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Transurban’s half-year profit rose by 11 per cent amid higher traffic on its toll roads in Australia, with the toll road operator working with contractors to resolve an impasse over the troubled $6.7bn West Gate Tunnel in Melbourne.
Net profit totalled $162m in the six months through December, rising from $145m a year ago.
Proportional earnings before interest, taxation, depreciation and amortisation, reflecting income from Transurban’s stakes in toll road assets, rose 9.5 per cent to $1.09bn after removing acquisition costs. Proportional toll revenue increased 8.6 per cent to $1.39bn.
The transport operator expects to deliver shareholders an interim dividend of 31c per share and reaffirmed its guidance for a 62c annual payout.
Builders CPB and John Holland notified Transurban earlier this month of their intention to terminate the West Gate construction sub-contract because of a dispute over contaminated soil.
Transurban said on Tuesday it does not consider the deal has been “validly terminated” and said it was actively working with the contractor and the Victorian government “to resolve outstanding matters including those related to spoil management”.
Transurban is in the midst of a major expansion in Australia and North America, with large investments in projects ranging from the WestConnex highway in Sydney to an extension of the reversible I-95 express lanes in Virginia.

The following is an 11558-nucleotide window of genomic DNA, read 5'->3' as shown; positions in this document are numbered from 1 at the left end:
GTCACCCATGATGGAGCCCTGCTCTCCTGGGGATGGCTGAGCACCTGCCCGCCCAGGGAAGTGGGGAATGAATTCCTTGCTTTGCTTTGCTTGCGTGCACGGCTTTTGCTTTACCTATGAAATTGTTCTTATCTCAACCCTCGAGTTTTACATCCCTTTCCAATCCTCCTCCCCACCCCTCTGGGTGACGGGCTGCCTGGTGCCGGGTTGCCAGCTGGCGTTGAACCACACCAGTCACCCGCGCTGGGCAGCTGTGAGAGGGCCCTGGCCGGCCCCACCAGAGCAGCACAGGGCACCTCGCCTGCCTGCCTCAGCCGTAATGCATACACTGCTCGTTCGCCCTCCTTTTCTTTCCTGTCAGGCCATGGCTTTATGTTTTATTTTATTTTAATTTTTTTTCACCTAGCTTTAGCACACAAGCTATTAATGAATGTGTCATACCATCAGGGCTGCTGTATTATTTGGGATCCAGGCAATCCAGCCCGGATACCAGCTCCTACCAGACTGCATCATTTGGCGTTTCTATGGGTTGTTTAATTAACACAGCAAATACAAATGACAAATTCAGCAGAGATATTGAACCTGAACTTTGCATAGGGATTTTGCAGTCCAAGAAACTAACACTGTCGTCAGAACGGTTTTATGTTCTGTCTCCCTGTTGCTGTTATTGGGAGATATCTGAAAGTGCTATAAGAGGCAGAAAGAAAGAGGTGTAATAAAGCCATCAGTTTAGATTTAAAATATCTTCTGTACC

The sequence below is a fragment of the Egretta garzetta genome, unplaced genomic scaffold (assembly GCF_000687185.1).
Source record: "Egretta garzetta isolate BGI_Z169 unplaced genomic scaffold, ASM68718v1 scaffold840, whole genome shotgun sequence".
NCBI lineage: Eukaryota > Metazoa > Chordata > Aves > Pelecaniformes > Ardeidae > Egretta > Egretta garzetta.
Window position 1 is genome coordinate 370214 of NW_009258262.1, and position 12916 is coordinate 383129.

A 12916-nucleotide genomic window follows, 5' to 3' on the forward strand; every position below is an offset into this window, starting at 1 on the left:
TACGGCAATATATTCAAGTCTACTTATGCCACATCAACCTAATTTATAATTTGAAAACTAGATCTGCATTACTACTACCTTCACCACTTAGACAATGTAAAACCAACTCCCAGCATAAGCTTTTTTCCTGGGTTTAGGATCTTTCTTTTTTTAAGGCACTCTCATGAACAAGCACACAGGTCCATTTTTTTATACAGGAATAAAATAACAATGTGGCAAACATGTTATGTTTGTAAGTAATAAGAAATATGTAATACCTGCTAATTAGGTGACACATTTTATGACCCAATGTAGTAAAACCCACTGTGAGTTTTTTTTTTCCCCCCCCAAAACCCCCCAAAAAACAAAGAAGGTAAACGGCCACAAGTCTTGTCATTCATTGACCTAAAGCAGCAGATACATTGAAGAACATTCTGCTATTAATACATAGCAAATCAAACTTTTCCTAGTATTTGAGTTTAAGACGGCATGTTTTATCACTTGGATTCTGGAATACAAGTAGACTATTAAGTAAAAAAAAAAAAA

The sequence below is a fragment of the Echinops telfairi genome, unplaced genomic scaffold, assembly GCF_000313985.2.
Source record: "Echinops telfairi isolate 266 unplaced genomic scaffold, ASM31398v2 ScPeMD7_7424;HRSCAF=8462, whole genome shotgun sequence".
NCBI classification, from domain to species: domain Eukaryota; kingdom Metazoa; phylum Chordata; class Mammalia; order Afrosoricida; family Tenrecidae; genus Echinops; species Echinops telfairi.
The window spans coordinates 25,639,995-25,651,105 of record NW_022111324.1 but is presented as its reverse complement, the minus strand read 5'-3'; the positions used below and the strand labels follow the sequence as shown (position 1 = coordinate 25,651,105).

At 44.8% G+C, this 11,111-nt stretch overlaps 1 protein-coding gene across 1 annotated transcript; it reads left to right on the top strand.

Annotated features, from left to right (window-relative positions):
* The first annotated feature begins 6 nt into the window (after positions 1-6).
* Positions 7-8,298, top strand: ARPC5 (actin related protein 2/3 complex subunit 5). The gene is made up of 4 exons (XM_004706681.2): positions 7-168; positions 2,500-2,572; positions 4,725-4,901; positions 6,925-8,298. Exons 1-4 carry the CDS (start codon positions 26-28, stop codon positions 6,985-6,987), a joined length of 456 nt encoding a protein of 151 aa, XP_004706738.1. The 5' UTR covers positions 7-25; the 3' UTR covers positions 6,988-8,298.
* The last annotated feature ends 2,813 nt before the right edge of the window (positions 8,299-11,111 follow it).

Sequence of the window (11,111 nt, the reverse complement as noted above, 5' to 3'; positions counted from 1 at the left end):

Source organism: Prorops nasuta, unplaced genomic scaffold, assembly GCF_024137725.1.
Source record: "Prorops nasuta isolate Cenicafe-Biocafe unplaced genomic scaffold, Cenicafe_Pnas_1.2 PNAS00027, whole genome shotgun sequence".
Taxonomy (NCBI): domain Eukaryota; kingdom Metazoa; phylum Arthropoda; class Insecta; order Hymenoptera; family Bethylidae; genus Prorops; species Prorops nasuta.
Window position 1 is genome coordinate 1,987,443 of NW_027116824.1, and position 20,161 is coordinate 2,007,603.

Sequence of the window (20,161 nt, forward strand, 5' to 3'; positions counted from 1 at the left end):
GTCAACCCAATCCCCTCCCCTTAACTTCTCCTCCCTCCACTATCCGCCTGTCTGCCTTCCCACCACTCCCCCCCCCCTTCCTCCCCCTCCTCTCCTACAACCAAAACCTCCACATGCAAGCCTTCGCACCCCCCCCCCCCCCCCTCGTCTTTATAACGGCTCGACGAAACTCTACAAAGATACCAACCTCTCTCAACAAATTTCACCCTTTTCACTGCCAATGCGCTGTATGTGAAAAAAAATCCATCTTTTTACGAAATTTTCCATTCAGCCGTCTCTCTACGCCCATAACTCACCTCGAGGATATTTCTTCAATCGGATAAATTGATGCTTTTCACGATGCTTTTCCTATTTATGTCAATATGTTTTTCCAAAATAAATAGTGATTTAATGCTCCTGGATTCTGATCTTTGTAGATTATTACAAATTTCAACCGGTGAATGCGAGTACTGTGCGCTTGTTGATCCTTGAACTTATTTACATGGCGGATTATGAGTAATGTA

Australia’s major cities are expanding at a rapid rate, resulting in more cars on the road and stoking concerns around congestion. Sydney is projected by government statisticians to have up to 25 per cent more residents in the decade through mid-2027. Even faster growth is forecast for Melbourne, which could become Australia’s biggest city.
In September, the company completed the raising of $812 million in new capital to fund the buyout of the M5 West toll road in Sydney, with a security purchase plan scaled up because of strong demand from investors. It has also refinanced loans on several assets, including the Lane Cove Tunnel in Sydney.
Transurban, which has been working on four major projects in Australia worth more than $17 billion, told securityholders in October that one of its new investments is already performing better than expected. Early traffic data on the M4 East in Sydney were ahead of its original investment case.
Still, toll-road use is vulnerable to swings in economic conditions. While average daily traffic in Sydney during the September quarter rose by 2.1 per cent, demand by large vehicles was hurt by a general weakening in the economy, as construction activity fell and households tightened their budgets.
Australia’s economy faces two new challenges in the impact of bush fires, which shrouded Sydney and Melbourne in smog at times over the past two months, and the coronavirus outbreak in China.
The central bank expects the fires and virus to weigh on growth in the short term, although it still expects GDP to expand by 2.75 per cent this year. Economists at ANZ last week forecast a 0.1 per cent contraction in growth in the first quarter of 2020.
This article first appeared on www.theaustralian.com.au
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